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What Are the Best Tips for Pruning Crepe Myrtle?

A.E. Freeman
By
Updated May 16, 2024
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Timing is almost everything when it comes to pruning crepe myrtle trees. A gardener shouldn't prune too early or too late in the season. Removing the right growth is also important when pruning crepe myrtle, as is using the proper pruning tools, such as a hand pruner for narrow twigs and a pruning saw for thick branches. It is also possible to over-prune a crepe myrtle, which can make it difficult for the tree to grow back to the right shape.

In most areas, the best time for pruning crepe myrtle is in late winter or very early spring. Pruning a crepe myrtle tree early in the winter, for example in December or even November, may encourage the tree to produce new growth and even bloom in winter if the weather warms up for a spell. If the tree produces growth in the freezing months, however, it can lead to damage to the tree, as the tree should not be active when the weather is cold.

Waiting until the middle of spring to prune crepe myrtle isn't a good idea either. As the weather warms, the tree will grow leaves, which can make pruning crepe myrtle difficult, as the gardener won't be able to see where to cut. A gardener should prune before the tree begins to produce new growth.

When pruning crepe myrtle, the suckers on the bottom of the tree trunk should be cut off first. The suckers pull energy away from the rest of the tree, potentially causing it to not bloom and grow fully on the top. If there are any low branches coming off of the main trunk, they should be cut away next.

A gardener needs to use the proper tools when pruning crepe myrtle. Hand pruners are perfect for branches and stems less than 1/2 inch (1.27 cm) thick, while a pruning saw should be used on very thick stems, those more than 1.5 inches (3.8 cm) wide. Loppers are suitable for branches in between.

It is possible to cut back a crepe myrtle too much, which will damage its growth in the coming year. Ideally, a gardener won't cut the stems to a length shorter than 6 inches (15 cm) and won't cut stems that have another stem growing out of them unless the entire branch is dead. At each cut, two new stems will grow. As it can become crowded in the center of the tree, a gardener may prune branches that grow toward the center a bit more than branches on the outside of the tree.

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A.E. Freeman
By A.E. Freeman
Amy Freeman, a freelance copywriter and content creator, makes engaging copy that drives customer acquisition and retention. With a background in the arts, she combines her writing prowess with best practices to deliver compelling content across various domains and effectively connect with target audiences.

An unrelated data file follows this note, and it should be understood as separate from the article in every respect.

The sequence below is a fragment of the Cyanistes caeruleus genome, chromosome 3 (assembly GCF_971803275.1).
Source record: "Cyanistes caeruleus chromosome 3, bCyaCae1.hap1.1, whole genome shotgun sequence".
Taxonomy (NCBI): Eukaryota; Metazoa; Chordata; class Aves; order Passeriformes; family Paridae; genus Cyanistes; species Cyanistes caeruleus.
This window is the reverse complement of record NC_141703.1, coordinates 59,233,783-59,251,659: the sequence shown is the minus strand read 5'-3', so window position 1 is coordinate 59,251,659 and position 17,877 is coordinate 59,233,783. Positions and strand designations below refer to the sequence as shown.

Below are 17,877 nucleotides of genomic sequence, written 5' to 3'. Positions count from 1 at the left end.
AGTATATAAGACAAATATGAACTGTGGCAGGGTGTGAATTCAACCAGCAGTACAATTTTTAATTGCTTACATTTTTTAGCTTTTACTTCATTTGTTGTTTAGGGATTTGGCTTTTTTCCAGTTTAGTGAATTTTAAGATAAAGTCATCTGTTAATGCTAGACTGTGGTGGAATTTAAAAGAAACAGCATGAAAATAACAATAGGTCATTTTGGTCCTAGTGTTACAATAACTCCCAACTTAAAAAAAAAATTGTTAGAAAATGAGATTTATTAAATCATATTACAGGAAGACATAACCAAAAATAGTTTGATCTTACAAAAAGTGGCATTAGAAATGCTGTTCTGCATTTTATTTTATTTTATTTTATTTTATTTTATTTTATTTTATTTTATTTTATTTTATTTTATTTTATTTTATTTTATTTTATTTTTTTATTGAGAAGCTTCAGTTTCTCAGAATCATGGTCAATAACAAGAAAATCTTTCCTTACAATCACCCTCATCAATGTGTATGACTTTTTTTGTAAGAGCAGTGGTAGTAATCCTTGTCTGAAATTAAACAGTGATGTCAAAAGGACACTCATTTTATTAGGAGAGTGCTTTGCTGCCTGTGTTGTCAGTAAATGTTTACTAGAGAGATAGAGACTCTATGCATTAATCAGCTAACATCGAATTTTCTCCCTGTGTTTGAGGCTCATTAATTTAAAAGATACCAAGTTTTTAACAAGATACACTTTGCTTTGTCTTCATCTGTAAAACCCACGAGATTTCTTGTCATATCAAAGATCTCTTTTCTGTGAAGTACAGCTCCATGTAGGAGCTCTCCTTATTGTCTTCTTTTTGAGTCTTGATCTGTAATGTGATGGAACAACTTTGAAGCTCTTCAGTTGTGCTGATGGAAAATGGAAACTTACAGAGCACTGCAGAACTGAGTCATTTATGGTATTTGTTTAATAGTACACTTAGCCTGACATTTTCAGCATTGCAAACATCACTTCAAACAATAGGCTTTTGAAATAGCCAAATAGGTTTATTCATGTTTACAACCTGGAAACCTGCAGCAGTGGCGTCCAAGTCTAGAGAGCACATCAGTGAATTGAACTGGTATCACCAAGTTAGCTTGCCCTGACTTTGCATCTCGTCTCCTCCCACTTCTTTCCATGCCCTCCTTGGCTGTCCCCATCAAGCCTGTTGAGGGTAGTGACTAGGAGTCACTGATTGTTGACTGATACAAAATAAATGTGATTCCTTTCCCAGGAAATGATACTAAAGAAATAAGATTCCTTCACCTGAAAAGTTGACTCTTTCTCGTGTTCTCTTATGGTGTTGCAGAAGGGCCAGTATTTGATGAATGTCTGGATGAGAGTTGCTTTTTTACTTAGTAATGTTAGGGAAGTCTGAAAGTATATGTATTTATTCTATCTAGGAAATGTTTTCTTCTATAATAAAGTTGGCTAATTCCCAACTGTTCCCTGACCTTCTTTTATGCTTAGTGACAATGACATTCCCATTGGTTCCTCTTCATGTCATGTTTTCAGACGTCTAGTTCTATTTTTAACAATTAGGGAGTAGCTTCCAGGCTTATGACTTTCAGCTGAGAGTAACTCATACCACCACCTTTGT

Discussion Comments
By John57 — On Jun 05, 2012
@SarahSon - I think the climate where you live does make a difference in when you prune your myrtle tree. If you live in a warmer climate, you might be better off pruning it later in the fall.

I have also discovered how important it is to remove the suckers at the bottom. This is important not just for myrtle trees, but any kind of tree or shrub you are trimming.

By keeping the suckers off the bottom, you will not only have a healthier tree, but it will stay shaped a lot nicer too. It is much easier to do this when they are small than to wait until they are huge.

By SarahSon — On Jun 05, 2012

Knowing when to prune something like a crepe myrtle tree has always been confusing to me. I know that pruning encourages growth, so I will usually do my pruning in the spring instead of the fall.

I live in an area that has extremely cold winters, so if I pruned this tree in the fall, I don't think it would be the best timing.

The trick is to get out there early enough in the spring before there is much growth on it. It is also a little bit easier to keep it shaped properly before the new growth appears.

By julies — On Jun 04, 2012

There really seems to be a fine line between pruning a crepe myrtle tree back far enough, yet not pruning it too much.

It seems like these trees can easily get overgrown if they are not pruned and maintained on a regular basis. One year I thought I would make less work for myself by pruning the tree way back.

I almost ruined the tree as it was very slow at coming back in the spring. It eventually came out of it, but I learned my lesson and make sure I don't prune back too much anymore.

A.E. Freeman
A.E. Freeman
Amy Freeman, a freelance copywriter and content creator, makes engaging copy that drives customer acquisition and...
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